If you live in a city, riding a motorcycle is a better-than-average way to commute — parking is easy and cheap, filling up is a low-cost affair, weaving through traffic makes getting places faster, and you may even have a good time (even if you’re only clocking 25 mph).
That said, certain motorcycles have limitations as commuters. Some are too powerful and uncomfortable for slow-moving traffic or neglected street surfaces. And, of course, while riding storage comes into play, and most bikes have very limited space. So if you’re going to use a motorcycle as your primary source of transportation in a city, make sure you do it with a bike built to traverse the wilds of the urban landscape. The bikes below will get you to the desk, on time and in style.
Best for Beginners: The TU250X is, above all else, incredibly simple, making it an approachable option for new riders, especially those in the city. At 326 pounds it’s easy to maneuver through tight city corners, and with only 16 horsepower it isn’t intimidating to ride. That said, it’s more than capable of hitting city speeds and returning around 80 MPG. All that in an affordable, good-looking package, to boot.
Best Moped Alternative: If you’ve been looking for a small, efficient means of transportation — like a moped or scooter, but with some balls — the Honda Grom is the way to go. The 125cc engine only puts out about 9 horsepower (according to CycleWorld) but because of its incredibly light weight (only about 225 pounds, ready to ride) it’s a blast to fling around corners. What’s more, that low weight and small size will make it easy to park.
Best Sports Bike: For city riders with aspirations of riding a sports bike, the Yamaha YZF-R3 is your steed. The 321cc parallel-twin makes 42 horsepower, enough to have fun when you escape the city for the open road, but not so much that it becomes a burden in heavy traffic. The R3’s position as an entry-level sport bike should also make it good for commuting: it has an upright seating position, roomy cockpit and a suspension made to soak up bumps and road imperfections.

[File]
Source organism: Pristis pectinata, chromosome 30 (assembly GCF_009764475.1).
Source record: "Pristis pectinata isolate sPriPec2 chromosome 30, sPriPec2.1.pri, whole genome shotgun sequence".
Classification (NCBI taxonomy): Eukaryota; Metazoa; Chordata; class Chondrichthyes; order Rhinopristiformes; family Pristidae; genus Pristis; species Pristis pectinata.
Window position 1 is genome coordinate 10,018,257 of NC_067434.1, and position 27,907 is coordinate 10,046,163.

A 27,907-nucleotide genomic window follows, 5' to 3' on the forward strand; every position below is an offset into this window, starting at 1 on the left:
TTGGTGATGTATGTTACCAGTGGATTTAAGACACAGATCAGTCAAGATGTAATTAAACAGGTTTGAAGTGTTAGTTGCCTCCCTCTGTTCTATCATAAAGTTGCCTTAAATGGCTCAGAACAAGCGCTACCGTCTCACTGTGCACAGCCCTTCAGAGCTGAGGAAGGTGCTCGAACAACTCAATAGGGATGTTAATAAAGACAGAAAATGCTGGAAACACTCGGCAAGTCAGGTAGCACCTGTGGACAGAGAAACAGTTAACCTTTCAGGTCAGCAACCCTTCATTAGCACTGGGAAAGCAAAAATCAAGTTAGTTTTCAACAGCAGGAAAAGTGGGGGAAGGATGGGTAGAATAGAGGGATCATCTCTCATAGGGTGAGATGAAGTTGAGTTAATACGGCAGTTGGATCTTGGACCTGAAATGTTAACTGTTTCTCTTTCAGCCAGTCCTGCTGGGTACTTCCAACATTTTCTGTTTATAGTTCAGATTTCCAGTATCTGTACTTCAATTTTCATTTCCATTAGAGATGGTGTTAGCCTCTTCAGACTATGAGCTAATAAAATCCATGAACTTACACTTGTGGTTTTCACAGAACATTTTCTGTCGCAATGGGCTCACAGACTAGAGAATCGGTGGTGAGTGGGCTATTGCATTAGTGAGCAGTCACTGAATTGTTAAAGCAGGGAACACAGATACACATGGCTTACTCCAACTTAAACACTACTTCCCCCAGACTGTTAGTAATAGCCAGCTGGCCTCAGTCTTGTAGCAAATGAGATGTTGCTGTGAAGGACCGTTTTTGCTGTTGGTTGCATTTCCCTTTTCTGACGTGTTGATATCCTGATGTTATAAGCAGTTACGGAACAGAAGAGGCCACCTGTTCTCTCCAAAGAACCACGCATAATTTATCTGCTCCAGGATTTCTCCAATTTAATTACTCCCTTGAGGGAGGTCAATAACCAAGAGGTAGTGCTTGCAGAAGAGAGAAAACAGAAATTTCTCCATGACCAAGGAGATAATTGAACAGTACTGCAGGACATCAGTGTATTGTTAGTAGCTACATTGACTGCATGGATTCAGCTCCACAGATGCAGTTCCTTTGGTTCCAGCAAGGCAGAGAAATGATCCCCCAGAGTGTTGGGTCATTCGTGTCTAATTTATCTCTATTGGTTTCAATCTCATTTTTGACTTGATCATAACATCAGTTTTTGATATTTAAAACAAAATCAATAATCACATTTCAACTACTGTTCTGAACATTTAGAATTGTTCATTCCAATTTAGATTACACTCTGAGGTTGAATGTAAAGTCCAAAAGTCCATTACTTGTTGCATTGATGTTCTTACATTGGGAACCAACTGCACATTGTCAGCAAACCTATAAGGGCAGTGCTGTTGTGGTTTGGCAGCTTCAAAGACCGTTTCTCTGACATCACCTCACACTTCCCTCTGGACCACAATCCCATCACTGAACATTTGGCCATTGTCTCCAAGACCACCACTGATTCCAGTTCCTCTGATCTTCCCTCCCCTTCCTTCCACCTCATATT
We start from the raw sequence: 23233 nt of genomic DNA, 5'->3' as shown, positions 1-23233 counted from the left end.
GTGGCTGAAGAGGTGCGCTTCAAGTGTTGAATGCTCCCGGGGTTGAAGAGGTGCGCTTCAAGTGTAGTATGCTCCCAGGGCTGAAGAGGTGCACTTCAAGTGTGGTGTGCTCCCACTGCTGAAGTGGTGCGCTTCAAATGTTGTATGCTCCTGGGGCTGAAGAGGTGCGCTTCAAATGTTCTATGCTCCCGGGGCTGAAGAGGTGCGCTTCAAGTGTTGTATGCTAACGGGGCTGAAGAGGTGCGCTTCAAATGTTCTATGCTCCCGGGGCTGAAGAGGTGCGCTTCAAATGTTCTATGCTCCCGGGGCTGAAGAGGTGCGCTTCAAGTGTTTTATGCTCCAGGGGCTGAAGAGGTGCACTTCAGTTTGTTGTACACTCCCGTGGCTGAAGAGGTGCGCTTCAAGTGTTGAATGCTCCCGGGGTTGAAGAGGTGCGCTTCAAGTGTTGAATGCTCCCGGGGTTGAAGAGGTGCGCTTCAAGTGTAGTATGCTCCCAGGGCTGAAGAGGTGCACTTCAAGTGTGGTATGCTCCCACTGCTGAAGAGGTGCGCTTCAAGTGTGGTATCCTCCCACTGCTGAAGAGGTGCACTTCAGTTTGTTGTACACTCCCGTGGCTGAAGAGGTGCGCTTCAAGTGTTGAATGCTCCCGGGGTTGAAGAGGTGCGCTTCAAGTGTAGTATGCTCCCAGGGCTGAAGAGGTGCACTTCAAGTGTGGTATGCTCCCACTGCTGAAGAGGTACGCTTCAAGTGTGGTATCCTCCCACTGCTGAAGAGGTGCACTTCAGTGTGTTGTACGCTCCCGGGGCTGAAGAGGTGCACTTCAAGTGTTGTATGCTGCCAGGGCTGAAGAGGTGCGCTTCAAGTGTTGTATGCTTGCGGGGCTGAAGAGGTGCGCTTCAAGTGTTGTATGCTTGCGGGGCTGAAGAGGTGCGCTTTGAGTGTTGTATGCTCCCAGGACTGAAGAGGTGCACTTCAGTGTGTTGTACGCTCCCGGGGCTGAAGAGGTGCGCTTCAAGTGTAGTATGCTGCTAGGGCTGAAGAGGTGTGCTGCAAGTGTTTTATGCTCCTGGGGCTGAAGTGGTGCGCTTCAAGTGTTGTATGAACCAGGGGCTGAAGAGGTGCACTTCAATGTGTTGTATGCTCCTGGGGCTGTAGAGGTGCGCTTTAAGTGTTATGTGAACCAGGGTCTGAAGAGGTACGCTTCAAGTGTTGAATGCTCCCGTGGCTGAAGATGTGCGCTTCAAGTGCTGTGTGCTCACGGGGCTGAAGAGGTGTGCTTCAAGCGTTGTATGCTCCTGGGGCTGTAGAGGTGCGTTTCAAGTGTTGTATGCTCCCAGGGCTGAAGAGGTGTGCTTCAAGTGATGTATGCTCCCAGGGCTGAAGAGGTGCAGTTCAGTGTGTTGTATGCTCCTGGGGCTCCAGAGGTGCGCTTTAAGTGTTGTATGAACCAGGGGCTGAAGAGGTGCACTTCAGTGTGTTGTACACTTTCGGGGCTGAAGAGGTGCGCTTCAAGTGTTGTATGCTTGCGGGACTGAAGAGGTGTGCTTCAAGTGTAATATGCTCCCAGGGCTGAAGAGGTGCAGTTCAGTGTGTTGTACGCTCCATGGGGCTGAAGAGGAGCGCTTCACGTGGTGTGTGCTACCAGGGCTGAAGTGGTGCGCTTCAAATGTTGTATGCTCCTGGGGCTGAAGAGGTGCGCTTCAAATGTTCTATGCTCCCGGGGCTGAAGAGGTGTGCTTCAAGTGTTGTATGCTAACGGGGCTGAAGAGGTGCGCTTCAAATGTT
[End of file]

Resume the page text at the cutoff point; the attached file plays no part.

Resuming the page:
Ducati Scrambler Sixty2
Most Stylish: A smaller-engined version of Ducati’s wildly popular Scrambler. Coming in at only 403 pounds, ready to ride and with a smaller, more manageable 41 horsepower 399cc engine, the new Sixty2 takes the excellent retro looks of the original and gives it a lower weight and a more manageable engine.
Harley-Davidson Street 750
Best Cruiser: The first all-new platform from Harley-Davidson in over a decade, the new Street 750 (a 500 version is also available) makes for a lighter, nimbler and all-around more urban-oriented cruiser from Harley. Since it’s more lithe than anything else in Harley’s stable, it will perform well for daily riding in a tighter urban environment. But it still has that old-school Harley DNA.
Honda’s CB300F is damn near built for city riding: it’s narrow, it’s lightweight, it’s comfortable and its 300cc engine has the perfect amount of power for dodging cabbies and cyclists in NYC. Read the Review
Most Eco-Friendly: Small and light, the Zero S will make weaving in and out of traffic a breeze, especially when combined with the instant 54 horsepower and 68 lb-ft torque from the Zero’s electric motor. Range anxiety shouldn’t be an issue as the Zero S gets 121 miles of range (197 with a “+Power Tank” upgrade), and in city traffic where you’ll be braking a lot, regenerative braking should put some more juice back in your battery.
Best Entry-Level Supermoto: Supermotos are actually fantastic choices for the city because of their upright riding position, slim, nimble size and long, forgiving suspension that can soak up potholes and detritus in the street. The DR-Z400M is the only low-displacement supermoto on the market right now, and as such is a great entry-level option for supermoto riders. Its 398cc is approachable for new riders without sacrificing too much power and a 322-pound curb weight will make it a fun, nimble bike for navigating narrow city streets.
KTM Duke 690
Best Advanced Supermoto: Building on the same supermoto formula as the DR-Z400SM, the KTM Duke 690 adds more power and style. You get 69 horsepower (about twice the amount of the Suzuki) in a 337-pound package. The power boost accompanied with the nimble handling makes for an entertaining package that — assuming no one is looking — can do wheelies and other hooligan duties at the drop of a hat.
Best for Weekend Warriors: Being a full-fledged adventure bike, the KLR650 will be able to soak up rough city streets just like the supermotos. At 432 pounds it’s more portly than the supermotos and thus looses some capability in terms of agility. Yet the added off-road capability should be appealing for city dwellers who occasionally get sick of the urban milieu.
Most Convenient: The Honda NC700X has the upright riding position, slim profile and taller ride height that makes supermotos a great choice for the city, and it also has a built-in storage compartment on the bike big enough to fit a full-face helmet or some necessities from the corner store on your way home from work. With an extra $600, you can add a dual-clutch transmission and ABS, which will make stop-and-go traffic all the more bearable.